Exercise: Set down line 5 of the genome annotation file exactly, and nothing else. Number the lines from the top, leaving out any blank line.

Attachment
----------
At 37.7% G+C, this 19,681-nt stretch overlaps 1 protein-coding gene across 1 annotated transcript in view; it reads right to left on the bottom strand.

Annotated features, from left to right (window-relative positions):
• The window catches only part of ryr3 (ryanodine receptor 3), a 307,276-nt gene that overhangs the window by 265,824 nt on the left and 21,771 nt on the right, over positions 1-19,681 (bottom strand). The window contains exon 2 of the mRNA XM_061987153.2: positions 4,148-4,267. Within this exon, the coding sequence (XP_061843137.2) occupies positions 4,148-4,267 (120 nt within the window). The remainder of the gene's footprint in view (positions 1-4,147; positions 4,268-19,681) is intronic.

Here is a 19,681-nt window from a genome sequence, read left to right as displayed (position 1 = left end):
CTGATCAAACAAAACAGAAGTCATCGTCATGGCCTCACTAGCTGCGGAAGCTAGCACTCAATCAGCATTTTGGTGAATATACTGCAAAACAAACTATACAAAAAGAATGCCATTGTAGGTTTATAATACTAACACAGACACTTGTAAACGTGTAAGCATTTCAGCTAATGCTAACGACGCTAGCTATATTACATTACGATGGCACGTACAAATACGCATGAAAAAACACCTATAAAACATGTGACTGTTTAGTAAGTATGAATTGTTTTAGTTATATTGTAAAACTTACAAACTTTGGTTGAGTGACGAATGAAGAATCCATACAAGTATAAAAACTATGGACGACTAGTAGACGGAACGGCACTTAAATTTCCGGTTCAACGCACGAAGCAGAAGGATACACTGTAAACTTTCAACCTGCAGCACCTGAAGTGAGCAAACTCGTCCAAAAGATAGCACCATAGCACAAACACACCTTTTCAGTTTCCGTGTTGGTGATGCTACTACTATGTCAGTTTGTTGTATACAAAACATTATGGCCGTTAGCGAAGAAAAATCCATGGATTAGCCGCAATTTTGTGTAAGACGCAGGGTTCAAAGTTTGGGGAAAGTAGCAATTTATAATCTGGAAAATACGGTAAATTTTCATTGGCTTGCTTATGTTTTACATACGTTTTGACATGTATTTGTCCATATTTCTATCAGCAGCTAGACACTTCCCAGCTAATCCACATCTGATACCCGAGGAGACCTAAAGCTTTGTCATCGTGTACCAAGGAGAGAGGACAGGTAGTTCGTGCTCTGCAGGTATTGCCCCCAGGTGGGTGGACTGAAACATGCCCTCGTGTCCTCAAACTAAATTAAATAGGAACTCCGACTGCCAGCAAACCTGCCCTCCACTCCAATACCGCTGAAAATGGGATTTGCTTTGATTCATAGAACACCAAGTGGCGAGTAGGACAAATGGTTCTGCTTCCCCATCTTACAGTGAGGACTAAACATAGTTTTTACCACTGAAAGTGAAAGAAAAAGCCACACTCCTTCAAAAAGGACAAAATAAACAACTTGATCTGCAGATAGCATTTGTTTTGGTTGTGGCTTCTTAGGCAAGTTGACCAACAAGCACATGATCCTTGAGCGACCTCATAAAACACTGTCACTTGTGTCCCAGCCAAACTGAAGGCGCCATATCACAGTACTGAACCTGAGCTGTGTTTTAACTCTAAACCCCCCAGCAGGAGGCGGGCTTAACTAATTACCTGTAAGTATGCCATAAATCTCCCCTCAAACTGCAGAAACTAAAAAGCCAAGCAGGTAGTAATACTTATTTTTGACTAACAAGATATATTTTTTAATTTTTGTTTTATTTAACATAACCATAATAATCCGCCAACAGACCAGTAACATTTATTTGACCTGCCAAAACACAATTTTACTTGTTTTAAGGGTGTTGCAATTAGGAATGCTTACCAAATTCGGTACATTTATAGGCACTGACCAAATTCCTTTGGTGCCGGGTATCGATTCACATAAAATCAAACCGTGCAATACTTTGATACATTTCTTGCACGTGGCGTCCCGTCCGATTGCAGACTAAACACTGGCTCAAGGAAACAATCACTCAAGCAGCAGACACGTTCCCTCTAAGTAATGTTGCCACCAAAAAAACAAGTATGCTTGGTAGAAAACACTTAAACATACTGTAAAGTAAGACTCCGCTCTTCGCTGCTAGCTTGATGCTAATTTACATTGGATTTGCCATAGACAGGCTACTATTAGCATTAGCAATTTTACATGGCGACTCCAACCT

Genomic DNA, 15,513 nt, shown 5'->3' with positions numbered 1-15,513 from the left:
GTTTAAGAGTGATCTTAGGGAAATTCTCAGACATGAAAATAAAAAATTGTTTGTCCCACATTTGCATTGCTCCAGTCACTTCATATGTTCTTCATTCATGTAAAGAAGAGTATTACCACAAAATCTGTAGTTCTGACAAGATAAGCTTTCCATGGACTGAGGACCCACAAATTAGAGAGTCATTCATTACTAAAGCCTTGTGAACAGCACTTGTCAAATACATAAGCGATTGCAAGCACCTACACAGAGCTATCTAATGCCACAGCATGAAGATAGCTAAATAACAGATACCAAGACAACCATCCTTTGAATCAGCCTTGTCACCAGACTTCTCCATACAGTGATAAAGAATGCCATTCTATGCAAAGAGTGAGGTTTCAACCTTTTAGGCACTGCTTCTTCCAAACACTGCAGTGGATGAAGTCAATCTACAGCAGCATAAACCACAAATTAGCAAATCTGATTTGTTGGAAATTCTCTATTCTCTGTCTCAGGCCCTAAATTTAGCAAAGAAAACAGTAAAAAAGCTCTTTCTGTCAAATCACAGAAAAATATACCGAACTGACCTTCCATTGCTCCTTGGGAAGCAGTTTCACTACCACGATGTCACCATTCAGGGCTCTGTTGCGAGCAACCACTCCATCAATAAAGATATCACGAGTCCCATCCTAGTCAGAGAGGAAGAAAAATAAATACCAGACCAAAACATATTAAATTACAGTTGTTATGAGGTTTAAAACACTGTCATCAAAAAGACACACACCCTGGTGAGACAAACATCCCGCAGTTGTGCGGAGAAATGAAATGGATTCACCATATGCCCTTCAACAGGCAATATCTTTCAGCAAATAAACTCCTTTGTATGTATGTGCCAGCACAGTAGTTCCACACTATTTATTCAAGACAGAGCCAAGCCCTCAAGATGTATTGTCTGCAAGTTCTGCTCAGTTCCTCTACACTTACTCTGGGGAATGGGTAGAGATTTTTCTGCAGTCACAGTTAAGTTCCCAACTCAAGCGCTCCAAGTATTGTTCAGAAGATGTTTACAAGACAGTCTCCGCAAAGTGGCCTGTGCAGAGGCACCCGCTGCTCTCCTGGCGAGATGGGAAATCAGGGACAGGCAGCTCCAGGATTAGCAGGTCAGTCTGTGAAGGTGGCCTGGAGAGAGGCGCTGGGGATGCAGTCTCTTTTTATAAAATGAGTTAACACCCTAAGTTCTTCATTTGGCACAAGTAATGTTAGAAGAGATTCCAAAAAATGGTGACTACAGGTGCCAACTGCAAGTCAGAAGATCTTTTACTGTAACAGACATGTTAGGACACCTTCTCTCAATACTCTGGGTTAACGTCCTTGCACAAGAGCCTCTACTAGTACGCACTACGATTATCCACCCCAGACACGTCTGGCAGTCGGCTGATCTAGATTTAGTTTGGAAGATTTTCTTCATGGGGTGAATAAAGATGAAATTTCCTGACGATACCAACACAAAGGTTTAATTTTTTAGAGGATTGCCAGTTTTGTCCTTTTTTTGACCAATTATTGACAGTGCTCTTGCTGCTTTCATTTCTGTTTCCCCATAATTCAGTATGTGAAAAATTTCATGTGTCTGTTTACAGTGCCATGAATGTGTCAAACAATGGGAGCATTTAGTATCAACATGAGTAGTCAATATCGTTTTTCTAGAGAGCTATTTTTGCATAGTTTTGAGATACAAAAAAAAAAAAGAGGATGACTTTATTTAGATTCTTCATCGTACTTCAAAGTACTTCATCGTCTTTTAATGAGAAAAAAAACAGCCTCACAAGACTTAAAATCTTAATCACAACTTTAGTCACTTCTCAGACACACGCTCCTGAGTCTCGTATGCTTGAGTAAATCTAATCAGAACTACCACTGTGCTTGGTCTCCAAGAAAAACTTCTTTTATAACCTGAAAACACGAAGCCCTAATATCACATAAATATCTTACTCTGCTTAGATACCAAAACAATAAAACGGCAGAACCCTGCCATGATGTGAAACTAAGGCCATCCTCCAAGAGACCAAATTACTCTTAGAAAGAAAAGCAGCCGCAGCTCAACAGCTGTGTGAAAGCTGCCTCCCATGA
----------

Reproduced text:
CTGATCAAACAAAACAGAAGTCATCGTCATGGCCTCACTAGCTGCGGAAGCTAGCACTCAATCAGCATTTTGGTGAATATACTGCAAAACAAACTATACAAAAAGAATGCCATTGTAGGTTTATAATACTAACACAGACACTTGTAAACGTGTAAGCATTTCAGCTAATGCTAACGACGCTAGCTATATTACATTACGATGGCACGTACAAATACGCATGAAAAAACACCTATAAAACATGTGACTGTTTAGTAAGTATGAATTGTTTTAGTTATATTGTAAAACTTACAAACTTTGGTTGAGTGACGAATGAAGAATCCATACAAGTATAAAAACTATGGACGACTAGTAGACGGAACGGCACTTAAATTTCCGGTTCAACGCACGAAGCAGAAGGATACACTGTAAACTTTCAACCTGCAGCACCTGAAGTGAGCAAACTCGTCCAAAAGATAGCACCATAGCACAAACACACCTTTTCAGTTTCCGTGTTGGTGATGCTACTACTATGTCAGTTTGTTGTATACAAAACATTATGGCCGTTAGCGAAGAAAAATCCATGGATTAGCCGCAATTTTGTGTAAGACGCAGGGTTCAAAGTTTGGGGAAAGTAGCAATTTATAATCTGGAAAATACGGTAAATTTTCATTGGCTTGCTTATGTTTTACATACGTTTTGACATGTATTTGTCCATATTTCTATCAGCAGCTAGACACTTCCCAGCTAATCCACATCTGATACCCGAGGAGACCTAAAGCTTTGTCATCGTGTACCAAGGAGAGAGGACAGGTAGTTCGTGCTCTGCAGGTATTGCCCCCAGGTGGGTGGACTGAAACATGCCCTCGTGTCCTCAAACTAAATTAAATAGGAACTCCGACTGCCAGCAAACCTGCCCTCCACTCCAATACCGCTGAAAATGGGATTTGCTTTGATTCATAGAACACCAAGTGGCGAGTAGGACAAATGGTTCTGCTTCCCCATCTTACAGTGAGGACTAAACATAGTTTTTACCACTGAAAGTGAAAGAAAAAGCCACACTCCTTCAAAAAGGACAAAATAAACAACTTGATCTGCAGATAGCATTTGTTTTGGTTGTGGCTTCTTAGGCAAGTTGACCAACAAGCACATGATCCTTGAGCGACCTCATAAAACACTGTCACTTGTGTCCCAGCCAAACTGAAGGCGCCATATCACAGTACTGAACCTGAGCTGTGTTTTAACTCTAAACCCCCCAGCAGGAGGCGGGCTTAACTAATTACCTGTAAGTATGCCATAAATCTCCCCTCAAACTGCAGAAACTAAAAAGCCAAGCAGGTAGTAATACTTATTTTTGACTAACAAGATATATTTTTTAATTTTTGTTTTATTTAACATAACCATAATAATCCGCCAACAGACCAGTAACATTTATTTGACCTGCCAAAACACAATTTTACTTGTTTTAAGGGTGTTGCAATTAGGAATGCTTACCAAATTCGGTACATTTATAGGCACTGACCAAATTCCTTTGGTGCCGGGTATCGATTCACATAAAATCAAACCGTGCAATACTTTGATACATTTCTTGCACGTGGCGTCCCGTCCGATTGCAGACTAAACACTGGCTCAAGGAAACAATCACTCAAGCAGCAGACACGTTCCCTCTAAGTAATGTTGCCACCAAAAAAACAAGTATGCTTGGTAGAAAACACTTAAACATACTGTAAAGTAAGACTCCGCTCTTCGCTGCTAGCTTGATGCTAATTTACATTGGATTTGCCATAGACAGGCTACTATTAGCATTAGCAATTTTACATGGCGACTCCAACCT